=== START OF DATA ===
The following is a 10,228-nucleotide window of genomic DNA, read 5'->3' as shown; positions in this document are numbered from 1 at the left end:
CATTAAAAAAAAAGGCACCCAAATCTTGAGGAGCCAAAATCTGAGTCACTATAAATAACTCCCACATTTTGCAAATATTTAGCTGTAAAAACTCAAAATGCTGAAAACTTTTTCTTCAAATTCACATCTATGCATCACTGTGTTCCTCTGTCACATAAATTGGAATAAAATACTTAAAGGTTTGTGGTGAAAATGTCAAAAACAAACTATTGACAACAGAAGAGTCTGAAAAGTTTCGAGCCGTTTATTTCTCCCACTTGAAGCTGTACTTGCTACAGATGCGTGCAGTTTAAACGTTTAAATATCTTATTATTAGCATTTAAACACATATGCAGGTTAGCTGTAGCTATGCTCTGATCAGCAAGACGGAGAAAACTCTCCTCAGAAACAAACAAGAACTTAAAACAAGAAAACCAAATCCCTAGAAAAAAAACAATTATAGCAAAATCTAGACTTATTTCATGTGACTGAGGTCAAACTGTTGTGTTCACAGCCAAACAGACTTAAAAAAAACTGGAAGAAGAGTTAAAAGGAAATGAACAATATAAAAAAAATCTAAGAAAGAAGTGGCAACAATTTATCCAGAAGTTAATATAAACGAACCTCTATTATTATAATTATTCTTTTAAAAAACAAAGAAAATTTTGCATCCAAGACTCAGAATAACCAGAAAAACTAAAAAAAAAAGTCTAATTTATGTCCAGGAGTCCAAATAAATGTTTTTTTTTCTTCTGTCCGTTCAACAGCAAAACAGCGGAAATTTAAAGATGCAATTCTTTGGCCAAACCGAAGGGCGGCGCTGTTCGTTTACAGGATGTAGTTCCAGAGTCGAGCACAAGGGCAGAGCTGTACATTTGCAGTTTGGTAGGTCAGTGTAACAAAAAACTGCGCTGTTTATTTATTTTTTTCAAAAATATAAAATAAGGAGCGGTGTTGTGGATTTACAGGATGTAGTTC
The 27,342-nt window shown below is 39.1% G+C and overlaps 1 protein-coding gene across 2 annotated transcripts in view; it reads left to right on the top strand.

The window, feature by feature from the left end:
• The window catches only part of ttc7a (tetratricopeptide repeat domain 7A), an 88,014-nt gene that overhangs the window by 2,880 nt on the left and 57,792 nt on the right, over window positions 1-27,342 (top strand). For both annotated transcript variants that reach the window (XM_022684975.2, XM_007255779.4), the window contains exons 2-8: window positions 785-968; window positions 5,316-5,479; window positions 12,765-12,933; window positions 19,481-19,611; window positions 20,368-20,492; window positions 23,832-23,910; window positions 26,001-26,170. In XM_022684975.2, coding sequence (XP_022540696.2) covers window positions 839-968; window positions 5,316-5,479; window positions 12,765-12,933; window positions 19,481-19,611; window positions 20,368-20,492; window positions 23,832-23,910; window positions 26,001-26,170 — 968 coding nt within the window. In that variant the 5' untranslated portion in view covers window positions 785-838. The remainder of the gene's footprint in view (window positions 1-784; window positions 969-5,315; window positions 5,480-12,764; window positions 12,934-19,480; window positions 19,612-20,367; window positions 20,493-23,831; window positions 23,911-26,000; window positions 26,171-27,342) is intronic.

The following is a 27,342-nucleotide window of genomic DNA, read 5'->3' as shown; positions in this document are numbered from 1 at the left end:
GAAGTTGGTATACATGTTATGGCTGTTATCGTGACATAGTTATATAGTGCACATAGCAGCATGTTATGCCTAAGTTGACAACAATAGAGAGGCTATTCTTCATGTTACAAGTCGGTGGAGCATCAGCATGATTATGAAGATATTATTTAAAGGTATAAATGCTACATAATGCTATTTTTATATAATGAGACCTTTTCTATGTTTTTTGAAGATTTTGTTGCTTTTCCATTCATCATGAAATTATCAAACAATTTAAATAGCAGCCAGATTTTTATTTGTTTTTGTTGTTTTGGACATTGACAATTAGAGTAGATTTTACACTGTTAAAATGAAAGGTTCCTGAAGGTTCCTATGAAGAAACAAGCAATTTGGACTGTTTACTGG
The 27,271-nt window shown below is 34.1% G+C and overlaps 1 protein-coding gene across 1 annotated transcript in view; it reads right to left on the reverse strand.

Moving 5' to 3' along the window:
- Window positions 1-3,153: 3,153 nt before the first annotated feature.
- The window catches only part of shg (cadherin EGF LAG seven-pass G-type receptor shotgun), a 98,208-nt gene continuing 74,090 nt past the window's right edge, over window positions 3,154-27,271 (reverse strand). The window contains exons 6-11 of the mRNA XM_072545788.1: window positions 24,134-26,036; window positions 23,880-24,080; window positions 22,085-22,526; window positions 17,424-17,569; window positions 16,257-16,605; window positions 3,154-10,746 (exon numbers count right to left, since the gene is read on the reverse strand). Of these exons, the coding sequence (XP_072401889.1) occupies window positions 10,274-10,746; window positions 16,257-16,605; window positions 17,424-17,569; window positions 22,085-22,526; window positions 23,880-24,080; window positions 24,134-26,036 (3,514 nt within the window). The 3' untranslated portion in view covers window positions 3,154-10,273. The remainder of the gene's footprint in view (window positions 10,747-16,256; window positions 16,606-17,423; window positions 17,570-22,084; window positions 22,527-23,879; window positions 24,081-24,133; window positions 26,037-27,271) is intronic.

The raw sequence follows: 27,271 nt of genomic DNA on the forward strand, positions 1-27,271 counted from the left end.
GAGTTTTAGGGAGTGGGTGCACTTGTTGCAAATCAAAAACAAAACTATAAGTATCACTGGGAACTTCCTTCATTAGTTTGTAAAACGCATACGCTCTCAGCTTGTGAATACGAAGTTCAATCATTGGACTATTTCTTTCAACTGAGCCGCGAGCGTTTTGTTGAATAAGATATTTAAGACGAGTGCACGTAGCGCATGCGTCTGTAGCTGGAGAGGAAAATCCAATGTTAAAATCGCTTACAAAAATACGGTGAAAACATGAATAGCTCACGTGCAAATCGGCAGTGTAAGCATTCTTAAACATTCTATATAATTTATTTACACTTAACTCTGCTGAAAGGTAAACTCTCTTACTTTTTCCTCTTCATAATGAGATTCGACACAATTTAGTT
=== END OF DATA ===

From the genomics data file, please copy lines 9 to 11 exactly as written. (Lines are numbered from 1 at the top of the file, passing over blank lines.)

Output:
Moving 5' to 3' along the window:
- Window positions 1-3,153: 3,153 nt before the first annotated feature.
- The window catches only part of shg (cadherin EGF LAG seven-pass G-type receptor shotgun), a 98,208-nt gene continuing 74,090 nt past the window's right edge, over window positions 3,154-27,271 (reverse strand). The window contains exons 6-11 of the mRNA XM_072545788.1: window positions 24,134-26,036; window positions 23,880-24,080; window positions 22,085-22,526; window positions 17,424-17,569; window positions 16,257-16,605; window positions 3,154-10,746 (exon numbers count right to left, since the gene is read on the reverse strand). Of these exons, the coding sequence (XP_072401889.1) occupies window positions 10,274-10,746; window positions 16,257-16,605; window positions 17,424-17,569; window positions 22,085-22,526; window positions 23,880-24,080; window positions 24,134-26,036 (3,514 nt within the window). The 3' untranslated portion in view covers window positions 3,154-10,273. The remainder of the gene's footprint in view (window positions 10,747-16,256; window positions 16,606-17,423; window positions 17,570-22,084; window positions 22,527-23,879; window positions 24,081-24,133; window positions 26,037-27,271) is intronic.